Deeptech/Agritech/Opinion/

A VC obsession with cultured meat and groceries is killing our planet

We need to focus on the technologies that bring us closer to our natural world to create a sustainable future of food.  

Credit: Credit: Rowan Freeman on Unsplash
Eric Archambeau

By Eric Archambeau

Our current food system is toxic. We’re too focused on how many calories we’re consuming rather than eating a nourishing diet that fuels our long-term health. While millions go hungry every day, we throw out an estimated 20% of all food produced in Europe. Households generate more than half of all food waste because of a myriad of issues from overproduction to inefficient shopping and inadequate storage. This is not healthy for us or the planet. 

We have a significant opportunity to change the status quo with digital technology; agrifood is one of the least technologically-enabled sectors in the world. Yet investors are more excited about investing in cultured meat companies and 10-minute grocery delivery — technologies that perpetuate these problems — rather than investing in viable solutions that will help restore the balance between food, nature and the planet.

Faster groceries and industrial cultured meat are not viable long-term solutions. These innovations continue to separate us from the culture of food. Eating groceries brought straight to our door by a delivery person makes us even more divorced from where those groceries were packaged or where the ingredients were made. Cultured meat may please vegetarians, but it tries to solve an ethical dilemma by taking nature out of the equation. These technologies will only exacerbate the disconnect that is at the root of our unsustainable food system.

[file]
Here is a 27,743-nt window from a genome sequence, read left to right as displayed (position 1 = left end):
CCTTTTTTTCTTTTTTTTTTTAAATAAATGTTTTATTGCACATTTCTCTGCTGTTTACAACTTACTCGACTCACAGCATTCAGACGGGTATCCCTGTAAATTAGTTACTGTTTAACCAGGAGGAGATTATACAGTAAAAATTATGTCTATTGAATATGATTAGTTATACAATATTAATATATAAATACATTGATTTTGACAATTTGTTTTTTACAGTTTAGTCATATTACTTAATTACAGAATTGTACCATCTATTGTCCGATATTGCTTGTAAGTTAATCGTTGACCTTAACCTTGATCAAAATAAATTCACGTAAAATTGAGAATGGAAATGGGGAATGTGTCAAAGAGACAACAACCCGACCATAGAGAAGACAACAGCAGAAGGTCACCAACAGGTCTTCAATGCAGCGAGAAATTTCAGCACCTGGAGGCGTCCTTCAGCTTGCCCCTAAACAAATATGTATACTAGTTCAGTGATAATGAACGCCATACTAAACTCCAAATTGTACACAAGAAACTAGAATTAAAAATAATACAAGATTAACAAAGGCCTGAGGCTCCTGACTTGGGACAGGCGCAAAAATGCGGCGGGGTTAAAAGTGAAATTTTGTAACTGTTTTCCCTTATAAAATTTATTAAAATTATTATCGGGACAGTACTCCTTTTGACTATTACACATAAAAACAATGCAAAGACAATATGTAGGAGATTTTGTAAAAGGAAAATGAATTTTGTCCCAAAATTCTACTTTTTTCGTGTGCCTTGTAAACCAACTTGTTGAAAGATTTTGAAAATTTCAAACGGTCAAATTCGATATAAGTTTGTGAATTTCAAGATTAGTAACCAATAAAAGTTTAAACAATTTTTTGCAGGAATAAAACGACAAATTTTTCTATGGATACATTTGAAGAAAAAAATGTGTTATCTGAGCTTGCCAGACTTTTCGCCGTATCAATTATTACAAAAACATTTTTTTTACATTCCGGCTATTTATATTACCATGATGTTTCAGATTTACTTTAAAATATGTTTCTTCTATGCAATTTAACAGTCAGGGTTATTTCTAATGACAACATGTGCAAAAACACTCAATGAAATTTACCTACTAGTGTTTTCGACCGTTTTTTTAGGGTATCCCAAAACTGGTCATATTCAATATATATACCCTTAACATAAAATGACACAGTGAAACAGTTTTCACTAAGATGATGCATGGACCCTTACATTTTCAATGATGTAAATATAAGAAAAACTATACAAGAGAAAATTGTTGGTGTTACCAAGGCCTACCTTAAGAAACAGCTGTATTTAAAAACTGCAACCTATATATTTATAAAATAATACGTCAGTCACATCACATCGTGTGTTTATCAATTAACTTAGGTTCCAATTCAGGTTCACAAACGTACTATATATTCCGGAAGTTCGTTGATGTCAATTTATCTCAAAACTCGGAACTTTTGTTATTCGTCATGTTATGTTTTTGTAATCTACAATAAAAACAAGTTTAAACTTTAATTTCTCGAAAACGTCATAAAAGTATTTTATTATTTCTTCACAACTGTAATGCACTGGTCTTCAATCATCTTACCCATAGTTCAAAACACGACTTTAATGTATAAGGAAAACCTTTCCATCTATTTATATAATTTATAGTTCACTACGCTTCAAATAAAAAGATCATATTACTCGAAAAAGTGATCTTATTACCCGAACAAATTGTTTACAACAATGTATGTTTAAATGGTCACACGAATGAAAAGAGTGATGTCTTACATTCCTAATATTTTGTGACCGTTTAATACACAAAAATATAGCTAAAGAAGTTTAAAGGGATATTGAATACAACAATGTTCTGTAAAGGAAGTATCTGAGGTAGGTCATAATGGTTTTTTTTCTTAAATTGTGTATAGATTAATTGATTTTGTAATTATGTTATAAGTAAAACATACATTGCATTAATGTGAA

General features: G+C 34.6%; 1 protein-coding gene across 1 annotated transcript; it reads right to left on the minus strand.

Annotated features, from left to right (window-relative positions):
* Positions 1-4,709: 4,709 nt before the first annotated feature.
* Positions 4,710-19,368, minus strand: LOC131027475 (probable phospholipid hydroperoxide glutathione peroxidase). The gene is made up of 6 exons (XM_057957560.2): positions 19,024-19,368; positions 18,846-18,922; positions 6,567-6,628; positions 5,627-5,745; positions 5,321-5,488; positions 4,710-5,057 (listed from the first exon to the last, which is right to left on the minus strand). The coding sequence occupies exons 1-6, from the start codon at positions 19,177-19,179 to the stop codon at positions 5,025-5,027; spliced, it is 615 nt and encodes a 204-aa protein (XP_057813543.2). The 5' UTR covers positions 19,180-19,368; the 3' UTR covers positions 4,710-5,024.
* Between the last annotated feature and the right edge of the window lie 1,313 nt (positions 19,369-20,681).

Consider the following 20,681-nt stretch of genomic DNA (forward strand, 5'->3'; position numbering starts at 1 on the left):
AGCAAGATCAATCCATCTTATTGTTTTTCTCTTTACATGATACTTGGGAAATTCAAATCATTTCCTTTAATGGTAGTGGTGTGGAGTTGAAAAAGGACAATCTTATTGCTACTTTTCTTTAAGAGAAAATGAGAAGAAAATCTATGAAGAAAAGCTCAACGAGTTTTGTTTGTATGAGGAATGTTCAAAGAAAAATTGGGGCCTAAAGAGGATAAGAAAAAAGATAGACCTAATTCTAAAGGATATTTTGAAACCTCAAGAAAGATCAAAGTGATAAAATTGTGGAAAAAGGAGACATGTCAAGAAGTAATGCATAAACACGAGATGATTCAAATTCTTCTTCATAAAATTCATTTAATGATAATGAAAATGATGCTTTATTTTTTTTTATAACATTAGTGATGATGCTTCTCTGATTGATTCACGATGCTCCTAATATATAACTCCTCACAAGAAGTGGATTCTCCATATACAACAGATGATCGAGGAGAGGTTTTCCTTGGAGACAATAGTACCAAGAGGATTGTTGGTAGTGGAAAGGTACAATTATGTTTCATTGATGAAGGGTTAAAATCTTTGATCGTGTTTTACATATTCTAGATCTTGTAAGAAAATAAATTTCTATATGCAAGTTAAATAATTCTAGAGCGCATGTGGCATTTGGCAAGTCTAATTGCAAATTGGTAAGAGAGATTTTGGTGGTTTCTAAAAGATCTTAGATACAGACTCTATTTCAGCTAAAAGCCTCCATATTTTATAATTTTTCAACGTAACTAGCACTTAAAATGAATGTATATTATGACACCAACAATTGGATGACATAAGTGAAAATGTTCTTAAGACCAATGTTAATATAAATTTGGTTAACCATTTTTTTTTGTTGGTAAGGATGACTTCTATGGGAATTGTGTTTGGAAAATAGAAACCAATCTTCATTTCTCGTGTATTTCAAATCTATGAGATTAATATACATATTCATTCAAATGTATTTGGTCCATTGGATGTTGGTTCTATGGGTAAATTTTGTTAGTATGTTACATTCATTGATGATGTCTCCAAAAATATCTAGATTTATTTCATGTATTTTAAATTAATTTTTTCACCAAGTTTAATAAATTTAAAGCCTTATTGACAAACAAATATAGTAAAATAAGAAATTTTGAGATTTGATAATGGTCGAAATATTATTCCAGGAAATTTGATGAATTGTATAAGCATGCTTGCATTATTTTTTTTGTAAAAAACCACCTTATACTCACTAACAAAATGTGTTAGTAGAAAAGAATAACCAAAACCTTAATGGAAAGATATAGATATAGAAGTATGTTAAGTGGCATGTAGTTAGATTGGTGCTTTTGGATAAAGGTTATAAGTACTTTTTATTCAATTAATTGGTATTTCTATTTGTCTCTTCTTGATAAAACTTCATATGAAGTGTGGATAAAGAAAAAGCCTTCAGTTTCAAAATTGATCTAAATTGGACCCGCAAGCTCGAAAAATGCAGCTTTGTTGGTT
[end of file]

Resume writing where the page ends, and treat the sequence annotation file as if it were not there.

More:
Faster groceries and industrial cultured meat are not viable long-term solutions… These technologies will only exacerbate the disconnect that is at the root of our unsustainable food system. 

We need to focus on the technologies that bring us closer to our natural world to create a sustainable future of food.  

Biotechnology, not fertilisers and fungicides

The rise of chemical agricultural inputs is one of the most significant indicators of how damaging, broken and literally toxic our current food system is. The overuse of fertilisers and fungicides is destroying our soil — the UN FAO believes that 33% of land is moderately to highly degraded partly due to chemical pollutants — and ecosystems like the Atlantic Ocean because of dangerous algae blooms

Luckily, advancements in biotechnology enable us to produce new solutions that increase soil and ecosystem health and ultimately make us healthier along the way. These new technology developments are ushering in a new form of agriculture that is regenerative instead of extractive.

There are a few companies here in Europe tackling this issue. Potsdam’s Stenon is taking soil analysis out of the laboratory and giving it directly to farmers in the field. Its accurate, real-time soil technology gives farmers insights in seconds into how the soil is functioning and what needs to be done to improve it using more than 5,000 data points per measurement. 

Ireland-headquartered MicroGen Biotech is developing technology that uses natural microbes to block the uptake of heavy metals by crops on land. The product works to break down pollutants and support the growth of good bacteria to revitalise the land, without the use of destructive chemicals. 

The power of data 

We have sophisticated data measurement, collection and analytical capabilities now to cut down on food waste and grow better and more efficiently. 

A great example is the automated vertical farming startup iFarm that powers local and hyperlocal farms inside venues such as supermarkets, restaurants and cafes. The company’s farms use data to optimise the growth of a variety of vegetables, berries and herbs. The Swedish company recently teamed up with Poteha Labs and developers from Catalyst-Team to create a bot using vision analysis technologies to identify any problems at the plant growth stage, so staff can simply snap a picture of an issue and have it diagnosed by the bot quickly.